Proponents of 3-D tissue engineering say there's very little point in growing tissue in a 2-D petri dish, because the human body isn't flat and that experimental platforms need to emulate the body's structure more closely, reports Technology Review's Christopher Mims. To that end, a Houston-based company called n3D Biosciences has developed a new technology that uses magnetism to float cells in a 3-D matrix, Mims says.

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The UK's Human Fertility and Embryology Authority calls for consumer genetic testing companies to warn customers that testing could uncover family secrets, according to the Guardian.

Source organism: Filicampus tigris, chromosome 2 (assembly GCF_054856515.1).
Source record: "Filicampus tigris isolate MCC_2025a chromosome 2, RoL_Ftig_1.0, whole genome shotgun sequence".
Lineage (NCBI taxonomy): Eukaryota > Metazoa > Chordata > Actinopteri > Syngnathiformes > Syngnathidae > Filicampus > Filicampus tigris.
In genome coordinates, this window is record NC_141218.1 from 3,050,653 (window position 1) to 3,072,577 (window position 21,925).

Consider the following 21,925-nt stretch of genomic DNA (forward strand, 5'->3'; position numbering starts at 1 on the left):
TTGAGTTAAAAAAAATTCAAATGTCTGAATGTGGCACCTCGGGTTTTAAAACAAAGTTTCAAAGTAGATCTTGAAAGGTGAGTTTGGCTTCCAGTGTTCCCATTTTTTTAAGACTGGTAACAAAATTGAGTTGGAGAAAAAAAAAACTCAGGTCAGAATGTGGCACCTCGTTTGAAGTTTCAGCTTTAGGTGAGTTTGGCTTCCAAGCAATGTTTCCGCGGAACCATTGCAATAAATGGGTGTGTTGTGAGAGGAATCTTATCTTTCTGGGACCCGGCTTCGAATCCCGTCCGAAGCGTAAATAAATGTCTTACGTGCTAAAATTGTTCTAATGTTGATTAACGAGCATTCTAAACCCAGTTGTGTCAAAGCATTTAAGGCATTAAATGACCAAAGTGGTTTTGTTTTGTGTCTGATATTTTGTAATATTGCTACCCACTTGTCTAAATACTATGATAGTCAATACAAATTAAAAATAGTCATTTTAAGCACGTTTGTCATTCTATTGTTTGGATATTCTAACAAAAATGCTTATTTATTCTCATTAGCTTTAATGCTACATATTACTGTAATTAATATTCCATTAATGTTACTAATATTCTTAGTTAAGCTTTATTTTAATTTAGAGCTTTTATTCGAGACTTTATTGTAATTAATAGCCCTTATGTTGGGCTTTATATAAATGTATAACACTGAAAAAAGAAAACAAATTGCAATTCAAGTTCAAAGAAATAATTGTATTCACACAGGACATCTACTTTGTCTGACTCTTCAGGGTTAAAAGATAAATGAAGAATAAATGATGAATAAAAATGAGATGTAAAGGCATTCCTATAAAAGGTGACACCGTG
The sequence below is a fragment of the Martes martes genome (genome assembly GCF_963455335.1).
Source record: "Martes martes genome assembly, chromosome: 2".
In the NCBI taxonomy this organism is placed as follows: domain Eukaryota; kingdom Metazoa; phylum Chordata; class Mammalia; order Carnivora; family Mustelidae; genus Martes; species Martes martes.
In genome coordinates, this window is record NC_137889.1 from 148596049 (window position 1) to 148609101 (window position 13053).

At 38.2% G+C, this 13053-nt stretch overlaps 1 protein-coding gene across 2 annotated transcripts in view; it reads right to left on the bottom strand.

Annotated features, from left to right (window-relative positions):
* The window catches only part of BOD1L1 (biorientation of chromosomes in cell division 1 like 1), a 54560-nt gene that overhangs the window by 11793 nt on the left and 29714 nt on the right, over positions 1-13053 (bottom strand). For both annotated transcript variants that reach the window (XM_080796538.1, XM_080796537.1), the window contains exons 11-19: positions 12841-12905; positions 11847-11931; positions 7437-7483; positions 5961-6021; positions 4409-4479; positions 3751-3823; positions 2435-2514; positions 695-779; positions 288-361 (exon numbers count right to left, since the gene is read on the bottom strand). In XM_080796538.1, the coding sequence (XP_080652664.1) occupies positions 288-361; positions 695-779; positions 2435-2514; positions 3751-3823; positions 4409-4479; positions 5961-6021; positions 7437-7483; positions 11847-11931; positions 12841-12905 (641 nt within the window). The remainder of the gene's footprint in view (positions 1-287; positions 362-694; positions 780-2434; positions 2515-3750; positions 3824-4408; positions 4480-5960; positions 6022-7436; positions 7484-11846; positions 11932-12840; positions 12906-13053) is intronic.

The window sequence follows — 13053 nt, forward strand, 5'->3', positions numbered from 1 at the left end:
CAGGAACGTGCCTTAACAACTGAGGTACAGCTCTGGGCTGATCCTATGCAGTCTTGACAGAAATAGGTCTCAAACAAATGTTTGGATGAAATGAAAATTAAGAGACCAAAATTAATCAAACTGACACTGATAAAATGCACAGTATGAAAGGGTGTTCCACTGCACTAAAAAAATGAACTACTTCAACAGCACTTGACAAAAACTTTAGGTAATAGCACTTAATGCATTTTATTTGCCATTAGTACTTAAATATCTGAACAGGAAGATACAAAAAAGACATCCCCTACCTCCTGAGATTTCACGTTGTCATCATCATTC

The New York Times reports that United Nations delegates have been discussing how to govern the genetic resources of the deep sea.

Researchers have transplanted edited cells into mice that appear to combat cocaine addiction, New Scientist reports.

In PNAS this week: analysis of proteolytic enzymes secreted by circulating tumor cells, phylogenetic study of Fv1 evolution, and more.